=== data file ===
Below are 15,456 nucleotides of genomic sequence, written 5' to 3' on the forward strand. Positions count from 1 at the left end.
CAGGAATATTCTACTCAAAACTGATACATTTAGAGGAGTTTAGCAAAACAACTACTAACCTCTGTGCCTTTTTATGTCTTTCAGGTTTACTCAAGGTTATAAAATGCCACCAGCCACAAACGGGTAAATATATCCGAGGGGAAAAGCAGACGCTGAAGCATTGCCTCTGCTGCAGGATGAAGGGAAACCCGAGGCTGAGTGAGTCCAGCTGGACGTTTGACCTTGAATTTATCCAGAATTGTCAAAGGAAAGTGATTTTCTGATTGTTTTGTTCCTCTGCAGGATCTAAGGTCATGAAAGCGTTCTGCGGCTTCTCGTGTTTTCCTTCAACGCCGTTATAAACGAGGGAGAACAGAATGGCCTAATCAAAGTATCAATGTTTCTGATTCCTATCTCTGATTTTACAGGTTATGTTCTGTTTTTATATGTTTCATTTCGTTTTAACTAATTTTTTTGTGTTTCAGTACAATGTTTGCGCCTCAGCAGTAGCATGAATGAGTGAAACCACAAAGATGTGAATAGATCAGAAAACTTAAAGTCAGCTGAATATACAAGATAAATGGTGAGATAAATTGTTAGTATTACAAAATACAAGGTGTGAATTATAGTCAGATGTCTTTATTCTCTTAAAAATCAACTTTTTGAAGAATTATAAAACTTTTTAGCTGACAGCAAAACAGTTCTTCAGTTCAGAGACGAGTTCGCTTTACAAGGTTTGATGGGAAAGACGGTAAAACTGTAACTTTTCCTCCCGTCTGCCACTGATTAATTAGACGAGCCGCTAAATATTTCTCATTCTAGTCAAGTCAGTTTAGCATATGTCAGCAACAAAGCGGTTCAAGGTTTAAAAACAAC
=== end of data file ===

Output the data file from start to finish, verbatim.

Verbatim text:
Below are 15,456 nucleotides of genomic sequence, written 5' to 3' on the forward strand. Positions count from 1 at the left end.
CAGGAATATTCTACTCAAAACTGATACATTTAGAGGAGTTTAGCAAAACAACTACTAACCTCTGTGCCTTTTTATGTCTTTCAGGTTTACTCAAGGTTATAAAATGCCACCAGCCACAAACGGGTAAATATATCCGAGGGGAAAAGCAGACGCTGAAGCATTGCCTCTGCTGCAGGATGAAGGGAAACCCGAGGCTGAGTGAGTCCAGCTGGACGTTTGACCTTGAATTTATCCAGAATTGTCAAAGGAAAGTGATTTTCTGATTGTTTTGTTCCTCTGCAGGATCTAAGGTCATGAAAGCGTTCTGCGGCTTCTCGTGTTTTCCTTCAACGCCGTTATAAACGAGGGAGAACAGAATGGCCTAATCAAAGTATCAATGTTTCTGATTCCTATCTCTGATTTTACAGGTTATGTTCTGTTTTTATATGTTTCATTTCGTTTTAACTAATTTTTTTGTGTTTCAGTACAATGTTTGCGCCTCAGCAGTAGCATGAATGAGTGAAACCACAAAGATGTGAATAGATCAGAAAACTTAAAGTCAGCTGAATATACAAGATAAATGGTGAGATAAATTGTTAGTATTACAAAATACAAGGTGTGAATTATAGTCAGATGTCTTTATTCTCTTAAAAATCAACTTTTTGAAGAATTATAAAACTTTTTAGCTGACAGCAAAACAGTTCTTCAGTTCAGAGACGAGTTCGCTTTACAAGGTTTGATGGGAAAGACGGTAAAACTGTAACTTTTCCTCCCGTCTGCCACTGATTAATTAGACGAGCCGCTAAATATTTCTCATTCTAGTCAAGTCAGTTTAGCATATGTCAGCAACAAAGCGGTTCAAGGTTTAAAAACAAC